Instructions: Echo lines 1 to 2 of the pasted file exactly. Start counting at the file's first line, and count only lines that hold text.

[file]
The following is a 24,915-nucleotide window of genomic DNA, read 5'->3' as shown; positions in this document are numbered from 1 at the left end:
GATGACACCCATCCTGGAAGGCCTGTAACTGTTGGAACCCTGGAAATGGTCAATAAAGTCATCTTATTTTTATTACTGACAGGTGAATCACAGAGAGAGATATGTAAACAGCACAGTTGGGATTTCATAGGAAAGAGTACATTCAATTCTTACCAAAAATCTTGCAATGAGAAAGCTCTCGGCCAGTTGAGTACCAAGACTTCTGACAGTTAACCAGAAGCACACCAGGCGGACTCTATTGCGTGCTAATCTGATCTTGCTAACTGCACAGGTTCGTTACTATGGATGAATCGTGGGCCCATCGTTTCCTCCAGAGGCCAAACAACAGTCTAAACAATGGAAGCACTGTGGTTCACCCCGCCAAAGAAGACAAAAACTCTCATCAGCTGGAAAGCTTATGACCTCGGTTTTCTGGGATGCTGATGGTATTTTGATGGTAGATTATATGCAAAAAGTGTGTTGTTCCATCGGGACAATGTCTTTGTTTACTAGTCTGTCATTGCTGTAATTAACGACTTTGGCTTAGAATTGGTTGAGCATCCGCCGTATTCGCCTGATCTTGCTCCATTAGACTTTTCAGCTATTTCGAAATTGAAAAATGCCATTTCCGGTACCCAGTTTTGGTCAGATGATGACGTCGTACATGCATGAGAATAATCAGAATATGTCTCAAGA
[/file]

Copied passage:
The following is a 24,915-nucleotide window of genomic DNA, read 5'->3' as shown; positions in this document are numbered from 1 at the left end:
GATGACACCCATCCTGGAAGGCCTGTAACTGTTGGAACCCTGGAAATGGTCAATAAAGTCATCTTATTTTTATTACTGACAGGTGAATCACAGAGAGAGATATGTAAACAGCACAGTTGGGATTTCATAGGAAAGAGTACATTCAATTCTTACCAAAAATCTTGCAATGAGAAAGCTCTCGGCCAGTTGAGTACCAAGACTTCTGACAGTTAACCAGAAGCACACCAGGCGGACTCTATTGCGTGCTAATCTGATCTTGCTAACTGCACAGGTTCGTTACTATGGATGAATCGTGGGCCCATCGTTTCCTCCAGAGGCCAAACAACAGTCTAAACAATGGAAGCACTGTGGTTCACCCCGCCAAAGAAGACAAAAACTCTCATCAGCTGGAAAGCTTATGACCTCGGTTTTCTGGGATGCTGATGGTATTTTGATGGTAGATTATATGCAAAAAGTGTGTTGTTCCATCGGGACAATGTCTTTGTTTACTAGTCTGTCATTGCTGTAATTAACGACTTTGGCTTAGAATTGGTTGAGCATCCGCCGTATTCGCCTGATCTTGCTCCATTAGACTTTTCAGCTATTTCGAAATTGAAAAATGCCATTTCCGGTACCCAGTTTTGGTCAGATGATGACGTCGTACATGCATGAGAATAATCAGAATATGTCTCAAGA